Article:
This was in last week's installment of the Diplomacy Oral History project newsletter.
Here is a link to an oral history of the first attempt to work out a nuclear deal with North Korea:
Near the middle, around the graph of KEDO (Korean Energy Development Organization) funding and the picture of the North Korean nuclear plant, is a description of the KEDO funding difficulties. This article doesn’t mention it, but while I was in Rome, KEDO was having trouble getting funding for the fuel oil it had promised the North Koreans as a reward for them if they would not work on their bomb project while KEDO worked on building a nuclear power reactor in North Korea that would not produce bomb-usable plutonium. As the article says, the US Congress would not approve the money for the fuel oil. The main sticking point was the Republican congressman from Mobile, Alabama, (I forget his name) who was on the Appropriations Committee. Since he would not approve the money, somebody from KEDO came to Rome (maybe Bosworth, I don’t remember) to ask the EU (through the Italians since they held the rotating presidency of the EU) if it would contribute $2 million to help KEDO meet its obligations. I think the EU eventually said, “No thanks,” although they promised to think about it, and expressed European concern about a North Korean bomb.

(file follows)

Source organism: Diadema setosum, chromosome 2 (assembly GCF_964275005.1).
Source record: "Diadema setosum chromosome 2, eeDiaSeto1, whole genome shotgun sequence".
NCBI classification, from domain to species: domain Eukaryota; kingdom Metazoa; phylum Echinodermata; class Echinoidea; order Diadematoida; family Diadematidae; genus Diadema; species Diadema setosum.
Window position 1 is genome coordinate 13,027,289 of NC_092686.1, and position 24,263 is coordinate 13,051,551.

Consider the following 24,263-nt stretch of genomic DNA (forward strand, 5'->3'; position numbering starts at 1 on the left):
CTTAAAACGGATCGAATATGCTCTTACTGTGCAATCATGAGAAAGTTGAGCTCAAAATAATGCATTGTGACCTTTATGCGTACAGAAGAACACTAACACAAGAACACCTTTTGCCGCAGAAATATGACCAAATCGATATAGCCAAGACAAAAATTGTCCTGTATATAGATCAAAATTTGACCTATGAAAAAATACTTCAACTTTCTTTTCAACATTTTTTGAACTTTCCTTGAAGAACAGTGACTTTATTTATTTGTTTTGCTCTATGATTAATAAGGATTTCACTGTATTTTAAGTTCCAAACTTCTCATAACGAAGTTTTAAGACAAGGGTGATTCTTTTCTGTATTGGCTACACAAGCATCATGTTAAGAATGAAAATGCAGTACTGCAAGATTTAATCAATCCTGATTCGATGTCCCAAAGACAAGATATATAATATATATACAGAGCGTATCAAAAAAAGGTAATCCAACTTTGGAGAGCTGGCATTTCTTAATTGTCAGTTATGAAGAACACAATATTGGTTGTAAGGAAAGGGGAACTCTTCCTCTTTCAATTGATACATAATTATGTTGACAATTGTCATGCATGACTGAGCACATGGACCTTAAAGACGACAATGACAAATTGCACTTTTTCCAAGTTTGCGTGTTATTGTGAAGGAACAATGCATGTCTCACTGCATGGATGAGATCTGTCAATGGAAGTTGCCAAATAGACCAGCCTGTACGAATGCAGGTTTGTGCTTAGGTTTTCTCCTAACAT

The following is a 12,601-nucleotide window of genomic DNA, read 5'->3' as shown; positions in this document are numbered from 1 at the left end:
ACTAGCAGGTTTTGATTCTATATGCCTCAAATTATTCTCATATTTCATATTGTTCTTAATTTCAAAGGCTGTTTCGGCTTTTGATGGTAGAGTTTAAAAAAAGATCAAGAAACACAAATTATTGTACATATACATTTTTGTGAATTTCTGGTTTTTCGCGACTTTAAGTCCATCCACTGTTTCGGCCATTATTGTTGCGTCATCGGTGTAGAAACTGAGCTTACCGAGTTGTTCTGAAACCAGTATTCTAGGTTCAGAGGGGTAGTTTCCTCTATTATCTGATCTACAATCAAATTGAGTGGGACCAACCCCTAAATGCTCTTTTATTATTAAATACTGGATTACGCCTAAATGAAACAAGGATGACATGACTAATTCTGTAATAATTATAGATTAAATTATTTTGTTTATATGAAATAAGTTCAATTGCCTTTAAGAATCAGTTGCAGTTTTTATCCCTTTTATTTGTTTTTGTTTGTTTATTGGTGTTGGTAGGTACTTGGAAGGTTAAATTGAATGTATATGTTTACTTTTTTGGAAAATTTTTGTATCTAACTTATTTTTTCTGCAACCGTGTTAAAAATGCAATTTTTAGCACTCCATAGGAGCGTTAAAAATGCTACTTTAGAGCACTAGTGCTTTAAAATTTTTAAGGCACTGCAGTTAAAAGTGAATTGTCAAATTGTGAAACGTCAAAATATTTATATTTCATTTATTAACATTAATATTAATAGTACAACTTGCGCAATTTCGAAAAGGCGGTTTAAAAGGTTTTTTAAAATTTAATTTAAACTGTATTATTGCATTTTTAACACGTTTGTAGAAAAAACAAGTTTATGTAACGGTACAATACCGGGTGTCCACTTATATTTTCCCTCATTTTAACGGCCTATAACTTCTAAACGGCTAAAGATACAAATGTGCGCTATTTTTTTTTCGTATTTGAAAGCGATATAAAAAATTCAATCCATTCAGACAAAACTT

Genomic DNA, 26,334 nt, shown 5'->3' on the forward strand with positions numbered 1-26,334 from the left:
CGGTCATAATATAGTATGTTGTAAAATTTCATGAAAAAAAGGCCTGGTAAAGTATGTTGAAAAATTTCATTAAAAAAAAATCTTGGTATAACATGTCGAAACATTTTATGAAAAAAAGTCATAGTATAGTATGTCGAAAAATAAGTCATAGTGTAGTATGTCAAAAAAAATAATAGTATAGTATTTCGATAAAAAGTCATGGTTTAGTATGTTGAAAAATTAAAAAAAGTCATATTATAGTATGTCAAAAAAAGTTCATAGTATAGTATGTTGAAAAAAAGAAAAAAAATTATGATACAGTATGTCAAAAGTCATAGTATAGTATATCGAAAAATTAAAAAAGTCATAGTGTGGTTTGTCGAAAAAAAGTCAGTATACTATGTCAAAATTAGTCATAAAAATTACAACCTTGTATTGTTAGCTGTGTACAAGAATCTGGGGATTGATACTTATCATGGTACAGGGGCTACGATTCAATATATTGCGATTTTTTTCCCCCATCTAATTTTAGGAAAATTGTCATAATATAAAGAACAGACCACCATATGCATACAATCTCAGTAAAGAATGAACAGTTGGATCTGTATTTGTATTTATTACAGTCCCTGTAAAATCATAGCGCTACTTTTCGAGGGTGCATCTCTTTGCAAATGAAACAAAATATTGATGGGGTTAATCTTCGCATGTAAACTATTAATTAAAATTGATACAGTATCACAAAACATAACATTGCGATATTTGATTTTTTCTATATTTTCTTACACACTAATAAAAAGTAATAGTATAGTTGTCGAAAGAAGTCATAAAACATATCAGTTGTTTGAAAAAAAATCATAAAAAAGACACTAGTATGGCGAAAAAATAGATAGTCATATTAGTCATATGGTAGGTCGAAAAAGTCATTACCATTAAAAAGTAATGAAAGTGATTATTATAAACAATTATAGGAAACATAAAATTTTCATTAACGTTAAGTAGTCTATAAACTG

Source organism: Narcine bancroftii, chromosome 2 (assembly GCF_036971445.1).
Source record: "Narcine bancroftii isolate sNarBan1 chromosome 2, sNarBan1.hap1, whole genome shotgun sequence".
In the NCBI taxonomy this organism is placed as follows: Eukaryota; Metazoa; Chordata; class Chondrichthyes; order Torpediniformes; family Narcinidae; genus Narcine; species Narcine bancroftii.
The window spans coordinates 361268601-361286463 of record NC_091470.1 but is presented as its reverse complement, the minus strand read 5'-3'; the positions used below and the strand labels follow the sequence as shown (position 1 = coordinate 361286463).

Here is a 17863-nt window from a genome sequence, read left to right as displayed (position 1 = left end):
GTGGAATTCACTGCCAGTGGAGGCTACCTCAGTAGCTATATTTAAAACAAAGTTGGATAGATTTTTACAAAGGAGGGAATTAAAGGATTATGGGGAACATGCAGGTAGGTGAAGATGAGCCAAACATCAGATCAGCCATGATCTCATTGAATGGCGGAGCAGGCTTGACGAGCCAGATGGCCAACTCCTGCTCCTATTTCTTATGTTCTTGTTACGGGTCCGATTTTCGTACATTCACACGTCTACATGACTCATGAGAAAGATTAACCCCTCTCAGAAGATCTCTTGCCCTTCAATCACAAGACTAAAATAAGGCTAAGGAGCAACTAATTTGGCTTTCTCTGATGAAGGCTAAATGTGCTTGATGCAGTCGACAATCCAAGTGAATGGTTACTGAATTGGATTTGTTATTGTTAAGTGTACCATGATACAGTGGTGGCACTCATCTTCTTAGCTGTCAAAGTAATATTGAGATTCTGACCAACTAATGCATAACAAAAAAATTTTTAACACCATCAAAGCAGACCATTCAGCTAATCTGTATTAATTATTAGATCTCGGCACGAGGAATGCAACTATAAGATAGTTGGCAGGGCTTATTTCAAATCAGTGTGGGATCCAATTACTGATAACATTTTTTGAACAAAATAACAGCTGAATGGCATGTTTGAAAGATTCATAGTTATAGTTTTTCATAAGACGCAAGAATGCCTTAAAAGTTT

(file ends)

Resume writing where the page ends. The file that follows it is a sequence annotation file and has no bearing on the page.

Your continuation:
It really ticked me off that the North Korean deal looked like it might fail because the US refused to meet its obligations, thus giving the North Koreans an excuse to go back to building bombs. Interestingly, Bosworth says here that the North Koreans were not too upset about the funding problems, but in Rome I didn’t know that. In any case, the KEDO deal fell apart later. Joel Wit, who worked for Bosworth and was more my level (we had worked together on the Missile Technology Control Regime),has said somewhere that KEDO never missed a payment. But I think maybe he and Bosworth tend to gloss over the payment difficulties so as not to make themselves look too responsible for KEDO’s failure.